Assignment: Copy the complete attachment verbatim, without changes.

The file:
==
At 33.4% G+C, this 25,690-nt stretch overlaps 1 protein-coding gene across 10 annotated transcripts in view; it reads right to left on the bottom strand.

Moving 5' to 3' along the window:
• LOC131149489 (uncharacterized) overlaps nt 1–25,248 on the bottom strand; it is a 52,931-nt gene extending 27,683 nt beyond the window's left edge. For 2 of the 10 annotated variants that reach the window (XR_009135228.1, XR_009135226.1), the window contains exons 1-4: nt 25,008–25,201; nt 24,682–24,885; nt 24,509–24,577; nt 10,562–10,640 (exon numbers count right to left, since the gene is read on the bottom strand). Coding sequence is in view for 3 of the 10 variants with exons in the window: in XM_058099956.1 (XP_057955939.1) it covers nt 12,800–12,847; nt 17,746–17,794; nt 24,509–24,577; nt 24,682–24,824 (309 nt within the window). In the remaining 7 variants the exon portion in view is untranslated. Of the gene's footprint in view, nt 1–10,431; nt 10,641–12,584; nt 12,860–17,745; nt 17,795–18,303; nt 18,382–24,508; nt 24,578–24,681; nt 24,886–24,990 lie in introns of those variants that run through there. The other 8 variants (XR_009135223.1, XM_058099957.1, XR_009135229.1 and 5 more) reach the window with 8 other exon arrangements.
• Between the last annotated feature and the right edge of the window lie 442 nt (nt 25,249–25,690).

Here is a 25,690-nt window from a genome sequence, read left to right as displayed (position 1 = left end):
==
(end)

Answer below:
At 33.4% G+C, this 25,690-nt stretch overlaps 1 protein-coding gene across 10 annotated transcripts in view; it reads right to left on the bottom strand.

Moving 5' to 3' along the window:
• LOC131149489 (uncharacterized) overlaps nt 1–25,248 on the bottom strand; it is a 52,931-nt gene extending 27,683 nt beyond the window's left edge. For 2 of the 10 annotated variants that reach the window (XR_009135228.1, XR_009135226.1), the window contains exons 1-4: nt 25,008–25,201; nt 24,682–24,885; nt 24,509–24,577; nt 10,562–10,640 (exon numbers count right to left, since the gene is read on the bottom strand). Coding sequence is in view for 3 of the 10 variants with exons in the window: in XM_058099956.1 (XP_057955939.1) it covers nt 12,800–12,847; nt 17,746–17,794; nt 24,509–24,577; nt 24,682–24,824 (309 nt within the window). In the remaining 7 variants the exon portion in view is untranslated. Of the gene's footprint in view, nt 1–10,431; nt 10,641–12,584; nt 12,860–17,745; nt 17,795–18,303; nt 18,382–24,508; nt 24,578–24,681; nt 24,886–24,990 lie in introns of those variants that run through there. The other 8 variants (XR_009135223.1, XM_058099957.1, XR_009135229.1 and 5 more) reach the window with 8 other exon arrangements.
• Between the last annotated feature and the right edge of the window lie 442 nt (nt 25,249–25,690).

Here is a 25,690-nt window from a genome sequence, read left to right as displayed (position 1 = left end):